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Bill Gates explains why Breaking Bad proves the world is getting smarter

On Wednesday, January 21st, Bill and Melinda Gates made a very big, very public bet: "The lives of people in poor countries will improve faster in the next 15 years than at any other time in history," they wrote in their annual letter. "And their lives will improve more than anyone else's."

Beneath that bet were some very big sub-bets: that the world will cut the number of children who die before the age of five in half; that we’ll wipe four major diseases — including polio and Guinea worm — off the face of the earth; that African farmers will be able to increase their yields by half.

The optimism comes at a time when Americans, in particular, are feeling pretty pessimistic. 2014 often felt like a parade of horrors, and a majority of Americans say their country is on the wrong track. So when I spoke with Gates, I wanted to know why he was so confident about the future. An edited transcript of our conversation follows.

Bill Gates' case for optimism

Ezra Klein: We've just gone through this year that felt, to many in America at least, like this unrelenting march of horrible news. We saw Ebola rampage through West Africa, we saw a caliphate establish itself in the Middle East, we saw Boko Haram kidnapping women in Nigeria.

And amidst all that, you say you think the lives of people in poor countries will improve faster in the next 15 years than at any other time in history. What gives you that confidence?

Bill Gates: It’s the nature of the news to highlight the really bad, really sudden incidents. Look at the deaths of children under five — there were six and a half million of those deaths last year — the percentage that were connected with any headline is less than one percent. The daily deaths from pneumonia, diarrhea, malaria — there's no news hook to those. You could study the headlines very carefully, and you wouldn't have a sense of what's up with the bottom two billion.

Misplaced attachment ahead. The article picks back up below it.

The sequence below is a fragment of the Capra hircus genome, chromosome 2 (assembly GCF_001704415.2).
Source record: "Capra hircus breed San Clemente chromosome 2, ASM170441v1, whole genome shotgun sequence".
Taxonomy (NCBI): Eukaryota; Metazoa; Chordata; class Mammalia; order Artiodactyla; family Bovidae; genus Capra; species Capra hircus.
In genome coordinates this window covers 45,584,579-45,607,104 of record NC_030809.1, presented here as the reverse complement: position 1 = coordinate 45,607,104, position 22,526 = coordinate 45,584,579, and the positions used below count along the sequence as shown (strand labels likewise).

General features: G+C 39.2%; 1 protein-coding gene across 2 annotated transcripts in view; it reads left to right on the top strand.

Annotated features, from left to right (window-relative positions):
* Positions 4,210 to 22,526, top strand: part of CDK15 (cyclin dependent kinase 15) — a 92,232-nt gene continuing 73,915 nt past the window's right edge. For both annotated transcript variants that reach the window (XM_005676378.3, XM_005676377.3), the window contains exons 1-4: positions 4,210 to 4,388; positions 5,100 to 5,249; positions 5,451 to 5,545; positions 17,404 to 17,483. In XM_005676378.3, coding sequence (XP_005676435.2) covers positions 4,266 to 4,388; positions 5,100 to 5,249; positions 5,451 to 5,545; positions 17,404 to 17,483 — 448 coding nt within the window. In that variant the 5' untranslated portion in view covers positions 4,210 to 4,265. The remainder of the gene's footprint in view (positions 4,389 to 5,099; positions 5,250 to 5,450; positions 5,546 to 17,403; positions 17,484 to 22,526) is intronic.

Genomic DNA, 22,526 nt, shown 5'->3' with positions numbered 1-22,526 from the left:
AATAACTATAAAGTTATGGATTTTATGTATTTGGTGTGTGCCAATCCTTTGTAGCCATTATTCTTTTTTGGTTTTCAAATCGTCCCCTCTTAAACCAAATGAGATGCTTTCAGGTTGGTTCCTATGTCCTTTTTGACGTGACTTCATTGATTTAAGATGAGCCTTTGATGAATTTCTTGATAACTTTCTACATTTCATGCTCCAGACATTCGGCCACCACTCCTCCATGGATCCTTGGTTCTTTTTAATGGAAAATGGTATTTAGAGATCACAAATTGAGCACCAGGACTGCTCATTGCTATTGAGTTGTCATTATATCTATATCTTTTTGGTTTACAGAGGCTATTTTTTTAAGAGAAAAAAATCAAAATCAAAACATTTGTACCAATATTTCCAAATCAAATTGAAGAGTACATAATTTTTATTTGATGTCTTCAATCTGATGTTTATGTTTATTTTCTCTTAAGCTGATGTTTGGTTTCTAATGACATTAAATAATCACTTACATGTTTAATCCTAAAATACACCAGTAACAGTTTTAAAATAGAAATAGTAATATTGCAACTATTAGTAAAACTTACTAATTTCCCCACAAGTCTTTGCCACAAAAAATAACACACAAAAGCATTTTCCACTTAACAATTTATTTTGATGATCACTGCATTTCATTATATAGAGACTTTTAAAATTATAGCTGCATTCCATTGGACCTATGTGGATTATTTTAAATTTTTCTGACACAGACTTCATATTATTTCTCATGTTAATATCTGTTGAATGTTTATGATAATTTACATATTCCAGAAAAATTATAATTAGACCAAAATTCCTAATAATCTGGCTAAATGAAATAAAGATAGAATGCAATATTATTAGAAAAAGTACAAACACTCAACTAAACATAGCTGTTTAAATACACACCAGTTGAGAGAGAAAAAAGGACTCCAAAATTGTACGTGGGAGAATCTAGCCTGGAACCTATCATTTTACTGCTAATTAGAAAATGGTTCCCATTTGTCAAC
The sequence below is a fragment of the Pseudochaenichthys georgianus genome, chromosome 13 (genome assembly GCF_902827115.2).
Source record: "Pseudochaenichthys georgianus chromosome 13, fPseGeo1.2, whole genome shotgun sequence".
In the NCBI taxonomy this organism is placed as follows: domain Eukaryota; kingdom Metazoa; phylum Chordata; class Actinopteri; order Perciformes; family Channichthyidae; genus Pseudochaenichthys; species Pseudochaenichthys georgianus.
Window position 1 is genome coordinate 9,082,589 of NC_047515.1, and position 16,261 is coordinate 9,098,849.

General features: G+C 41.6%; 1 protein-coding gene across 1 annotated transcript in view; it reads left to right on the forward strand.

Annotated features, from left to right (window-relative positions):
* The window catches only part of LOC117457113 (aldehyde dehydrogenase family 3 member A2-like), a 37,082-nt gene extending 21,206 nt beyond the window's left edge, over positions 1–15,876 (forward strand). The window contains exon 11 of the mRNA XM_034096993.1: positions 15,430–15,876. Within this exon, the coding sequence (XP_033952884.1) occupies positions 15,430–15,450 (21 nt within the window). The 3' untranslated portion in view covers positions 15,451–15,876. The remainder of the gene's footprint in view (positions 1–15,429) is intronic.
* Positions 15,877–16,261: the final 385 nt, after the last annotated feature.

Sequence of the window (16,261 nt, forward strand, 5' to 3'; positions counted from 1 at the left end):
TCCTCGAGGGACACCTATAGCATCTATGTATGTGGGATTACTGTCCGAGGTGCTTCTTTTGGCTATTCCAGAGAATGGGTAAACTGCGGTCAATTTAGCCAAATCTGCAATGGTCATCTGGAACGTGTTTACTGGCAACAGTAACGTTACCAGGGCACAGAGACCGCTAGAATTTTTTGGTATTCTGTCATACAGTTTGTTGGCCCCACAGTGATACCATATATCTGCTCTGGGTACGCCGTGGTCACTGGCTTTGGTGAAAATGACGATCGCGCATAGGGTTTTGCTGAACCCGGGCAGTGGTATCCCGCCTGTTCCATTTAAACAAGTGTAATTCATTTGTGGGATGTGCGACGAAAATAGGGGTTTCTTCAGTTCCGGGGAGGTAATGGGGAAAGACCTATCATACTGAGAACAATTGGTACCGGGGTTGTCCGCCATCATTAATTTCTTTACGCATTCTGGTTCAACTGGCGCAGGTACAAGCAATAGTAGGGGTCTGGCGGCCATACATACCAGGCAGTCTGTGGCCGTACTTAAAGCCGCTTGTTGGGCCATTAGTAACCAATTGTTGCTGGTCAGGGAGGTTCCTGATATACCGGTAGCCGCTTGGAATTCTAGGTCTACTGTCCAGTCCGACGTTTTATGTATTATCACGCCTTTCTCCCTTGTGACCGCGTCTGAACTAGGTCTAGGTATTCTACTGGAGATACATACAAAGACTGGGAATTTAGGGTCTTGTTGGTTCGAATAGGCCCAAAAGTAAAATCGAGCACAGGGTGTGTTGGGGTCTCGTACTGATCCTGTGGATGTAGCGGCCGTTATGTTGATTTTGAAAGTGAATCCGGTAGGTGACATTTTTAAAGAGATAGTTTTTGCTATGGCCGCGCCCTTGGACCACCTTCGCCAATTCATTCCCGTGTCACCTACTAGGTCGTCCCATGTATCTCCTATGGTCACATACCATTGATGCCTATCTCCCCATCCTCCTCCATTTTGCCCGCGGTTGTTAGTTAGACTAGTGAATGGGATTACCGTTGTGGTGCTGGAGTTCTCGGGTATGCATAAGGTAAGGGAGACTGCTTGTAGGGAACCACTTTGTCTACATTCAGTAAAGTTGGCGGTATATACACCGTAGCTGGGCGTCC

Improvements come in small, daily, person-by-person increments — they come from growing more food, getting better schooling, fewer children dying under the age of five. Take Nigeria, where Boko Haram is an awful problem. At the same time in Nigeria, we had our last polio case in July. The Lagos State health people and the polio people were able to stop Ebola from coming into the country.

I can understand how people see things if they just read the headlines. But in terms of African GDP, African agricultural productivity, science coming up with better understandings of biology that create concrete tools that can deal with epidemics, it was actually quite a good year.

(Chip Somodevilla/Getty Images)

How running Microsoft is different from leading the Gates Foundation

Ezra Klein: In the beginning of your letter this year, you draw a line from the bet that you and your colleagues at Microsoft made on software and the bet you're making on human development now.

The work you did in software was work that used technology to scale. But so much of the work in human development is using tremendous amounts of manpower to spread basic, low-tech solutions across huge land masses. How do you see those bets as connected?

Bill Gates: The work of the foundation can be divided into sort of an upstream R&D piece, where we’re trying to create an HIV or malaria vaccine, that is more analogous to the core work of Microsoft, where you're picking great scientists for a a five-, six-year project that has a chance of meeting these problems.